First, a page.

Indeed, the animals do live a pampered life, according to owner Wes Sander.
“We treat them real good,” he emphasized. “Some of them are 20 years old now.”
They’ve paid their way without ever going to the packinghouse.
“We usually book them for 12 to 15 events a year,” Sander related. “Some years, it’s more than that.”
Not only are the animals trained to drive and good at trailing a horse. They have to be ready to load up on a semi-truck to travel to engagements that might be as far away as Detroit, where 120 of them were hired by the Chrysler Corporation to help introduce a Dodge pickup.
“They’re pretty acclimated to just about anything,” Sander insisted. “They are really docile and very smart.”
Key to driving the Longhorns is to make sure no animal gets separated and can always get back quickly with the rest of the herd, Sander noted.
Sander has kept as many as 350 Longhorns at one time.. The whole thing started in 1997 when he saw a set of 44 at a cattle sale and couldn’t let them go to the packer.
“That’s not something you’re going to get a second chance at,” he said, recalling that purchase.
The annual Woodward, Oklahoma rodeo had attempted to re-enact a cattle drive with rodeo stock and never had much success, but Sander now had a new approach to making it happen.
“We drove our Longhorns into town four days before the rodeo started, and it was a big hit. The rest is history,” Sander declared.
Rodeo contractors started calling, interested in bringing the Longhorns to their events. After making appearances at area rodeos and wild-west shows, they were booked for Colorado’s Greeley Stampede and have also appeared regularly at Cheyenne Frontier Days.
“I don’t know of any other herds that can be loaded up in a truck, hauled 700 miles, and driven through town in a parade,” Sander remarked.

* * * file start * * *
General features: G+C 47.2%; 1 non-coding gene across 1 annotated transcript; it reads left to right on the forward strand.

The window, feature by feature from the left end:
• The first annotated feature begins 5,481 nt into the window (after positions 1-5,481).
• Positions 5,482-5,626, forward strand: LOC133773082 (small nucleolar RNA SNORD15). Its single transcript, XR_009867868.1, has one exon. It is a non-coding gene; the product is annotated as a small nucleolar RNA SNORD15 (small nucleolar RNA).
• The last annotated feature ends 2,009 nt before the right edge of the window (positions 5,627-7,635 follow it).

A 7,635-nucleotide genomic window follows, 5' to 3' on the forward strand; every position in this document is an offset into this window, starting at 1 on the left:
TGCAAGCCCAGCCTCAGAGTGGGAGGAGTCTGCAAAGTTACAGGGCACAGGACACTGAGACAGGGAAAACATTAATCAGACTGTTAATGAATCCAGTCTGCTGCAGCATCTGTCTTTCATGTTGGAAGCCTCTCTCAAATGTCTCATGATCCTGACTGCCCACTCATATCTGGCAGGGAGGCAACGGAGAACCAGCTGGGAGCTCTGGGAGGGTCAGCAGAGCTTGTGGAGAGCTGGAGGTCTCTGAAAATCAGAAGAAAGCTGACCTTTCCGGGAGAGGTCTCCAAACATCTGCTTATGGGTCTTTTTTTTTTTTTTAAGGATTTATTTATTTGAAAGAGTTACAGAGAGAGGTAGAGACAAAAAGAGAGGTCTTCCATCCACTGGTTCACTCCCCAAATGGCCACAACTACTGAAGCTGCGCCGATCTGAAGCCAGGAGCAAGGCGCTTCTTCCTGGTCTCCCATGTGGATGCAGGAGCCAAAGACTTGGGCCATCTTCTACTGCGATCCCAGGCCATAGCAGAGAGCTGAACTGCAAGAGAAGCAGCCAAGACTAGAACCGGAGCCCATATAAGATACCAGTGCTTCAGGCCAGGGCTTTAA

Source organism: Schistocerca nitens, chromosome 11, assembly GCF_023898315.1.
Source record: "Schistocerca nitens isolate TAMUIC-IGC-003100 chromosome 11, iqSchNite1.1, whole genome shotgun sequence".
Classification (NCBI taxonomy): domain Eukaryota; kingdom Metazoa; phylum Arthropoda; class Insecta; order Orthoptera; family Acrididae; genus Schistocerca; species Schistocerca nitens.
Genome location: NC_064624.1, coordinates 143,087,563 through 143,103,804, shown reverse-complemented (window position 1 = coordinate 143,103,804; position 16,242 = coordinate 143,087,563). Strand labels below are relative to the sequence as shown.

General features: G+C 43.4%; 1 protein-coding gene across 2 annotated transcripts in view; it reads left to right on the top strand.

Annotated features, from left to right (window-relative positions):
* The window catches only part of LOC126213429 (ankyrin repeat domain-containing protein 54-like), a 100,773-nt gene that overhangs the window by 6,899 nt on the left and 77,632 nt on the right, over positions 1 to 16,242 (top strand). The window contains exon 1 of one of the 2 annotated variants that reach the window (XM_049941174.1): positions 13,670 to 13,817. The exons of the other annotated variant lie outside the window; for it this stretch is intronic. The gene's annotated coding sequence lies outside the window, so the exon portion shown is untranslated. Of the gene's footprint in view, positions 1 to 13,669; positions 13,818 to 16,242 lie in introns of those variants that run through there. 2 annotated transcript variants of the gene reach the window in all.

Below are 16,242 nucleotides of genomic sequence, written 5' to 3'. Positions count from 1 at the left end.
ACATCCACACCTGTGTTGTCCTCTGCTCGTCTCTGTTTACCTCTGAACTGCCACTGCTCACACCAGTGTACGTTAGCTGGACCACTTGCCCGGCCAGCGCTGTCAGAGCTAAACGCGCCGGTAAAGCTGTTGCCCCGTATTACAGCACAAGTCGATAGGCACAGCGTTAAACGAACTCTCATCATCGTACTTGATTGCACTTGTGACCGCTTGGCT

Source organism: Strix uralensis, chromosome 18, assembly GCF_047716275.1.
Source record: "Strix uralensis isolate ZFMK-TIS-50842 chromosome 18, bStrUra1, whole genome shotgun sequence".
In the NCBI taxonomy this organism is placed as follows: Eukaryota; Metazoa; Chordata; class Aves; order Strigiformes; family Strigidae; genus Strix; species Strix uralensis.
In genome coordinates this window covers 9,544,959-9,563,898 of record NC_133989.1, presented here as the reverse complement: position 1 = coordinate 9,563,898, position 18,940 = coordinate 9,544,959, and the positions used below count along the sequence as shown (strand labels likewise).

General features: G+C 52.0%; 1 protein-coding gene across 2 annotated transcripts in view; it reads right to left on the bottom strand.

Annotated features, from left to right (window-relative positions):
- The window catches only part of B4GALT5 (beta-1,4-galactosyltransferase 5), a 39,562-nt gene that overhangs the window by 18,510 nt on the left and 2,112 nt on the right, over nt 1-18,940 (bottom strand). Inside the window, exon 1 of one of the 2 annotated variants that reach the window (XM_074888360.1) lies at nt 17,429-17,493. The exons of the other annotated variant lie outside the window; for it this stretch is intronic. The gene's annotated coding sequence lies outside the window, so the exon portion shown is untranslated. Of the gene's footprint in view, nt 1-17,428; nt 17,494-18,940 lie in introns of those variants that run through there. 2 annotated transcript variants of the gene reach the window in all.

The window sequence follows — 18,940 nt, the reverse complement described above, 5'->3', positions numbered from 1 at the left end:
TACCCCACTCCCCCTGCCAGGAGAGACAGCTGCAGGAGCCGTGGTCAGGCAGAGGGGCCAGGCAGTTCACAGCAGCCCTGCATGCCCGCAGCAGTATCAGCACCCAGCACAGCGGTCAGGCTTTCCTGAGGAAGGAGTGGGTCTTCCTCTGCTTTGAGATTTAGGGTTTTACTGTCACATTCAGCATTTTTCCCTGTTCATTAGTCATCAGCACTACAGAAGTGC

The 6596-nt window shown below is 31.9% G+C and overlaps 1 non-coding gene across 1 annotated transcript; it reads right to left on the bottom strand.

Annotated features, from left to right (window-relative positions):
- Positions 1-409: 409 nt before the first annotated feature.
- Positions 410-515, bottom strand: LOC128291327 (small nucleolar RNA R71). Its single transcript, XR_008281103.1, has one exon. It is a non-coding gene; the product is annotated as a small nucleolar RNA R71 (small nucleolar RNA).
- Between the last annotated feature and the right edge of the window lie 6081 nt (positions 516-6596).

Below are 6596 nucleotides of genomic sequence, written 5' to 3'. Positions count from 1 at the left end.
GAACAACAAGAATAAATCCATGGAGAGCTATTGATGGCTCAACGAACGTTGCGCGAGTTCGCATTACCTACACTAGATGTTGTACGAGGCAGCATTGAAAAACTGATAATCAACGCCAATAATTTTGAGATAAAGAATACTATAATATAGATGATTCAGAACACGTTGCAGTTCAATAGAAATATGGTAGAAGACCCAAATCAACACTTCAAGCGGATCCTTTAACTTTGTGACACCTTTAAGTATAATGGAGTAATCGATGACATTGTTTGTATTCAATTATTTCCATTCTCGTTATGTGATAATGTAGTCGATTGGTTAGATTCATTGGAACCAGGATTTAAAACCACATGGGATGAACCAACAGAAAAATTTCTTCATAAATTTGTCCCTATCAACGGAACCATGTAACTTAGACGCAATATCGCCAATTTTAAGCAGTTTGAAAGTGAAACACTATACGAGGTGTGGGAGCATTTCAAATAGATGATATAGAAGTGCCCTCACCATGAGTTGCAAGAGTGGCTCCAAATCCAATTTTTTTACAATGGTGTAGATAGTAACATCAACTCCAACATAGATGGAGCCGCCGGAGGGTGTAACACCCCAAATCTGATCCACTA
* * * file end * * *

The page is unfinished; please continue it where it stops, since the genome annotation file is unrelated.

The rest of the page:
Sander is one of several family partners in the historic Chain Ranch, which has a 3,000-plus-head cowherd, predominantly Angus and Red Angus.
However, Sander is still impressed by the Longhorns. “They are hardy. They don’t need much feed in the winter. And, they are really adaptable,” he contended.
Texas Longhorns trace their beginnings to cattle brought to the West by Christopher Columbus and eventually to Mexico by settlers. The wild cattle migrated northward and grew in numbers along with Texas ranching.
After British breeds began arriving from the East Coast, Longhorns fell out of favor and became nearly extinct before two federally protected herds were established in Oklahoma and Nebraska.
In 1964, the Texas Longhorn Breeders Association of America was formed in Lawton, Oklahoma, with the goal of reviving the breed. The association is now based in Fort Worth, and there are a estimated 250,000 Longhorns in the country today.
No, there wasn’t a big birthday cake with lighted candles.
Neither were there oxen teams, only a few men had beards that had been grown for the sesquicenntial and just as few women wore long dresses and sunbonnets, reminiscent of 150 years ago.
However, Longhorns again in Wichita made the sesquicentennial celebration worth the effort, and those who weren’t there lost the opportunity that will never come again.
Governor Brownback did stand behind his promise: “I can guarantee the Kansas 150 Festival will be a once-in-a-lifetime party that Kansans won’t want to miss.”
It was that.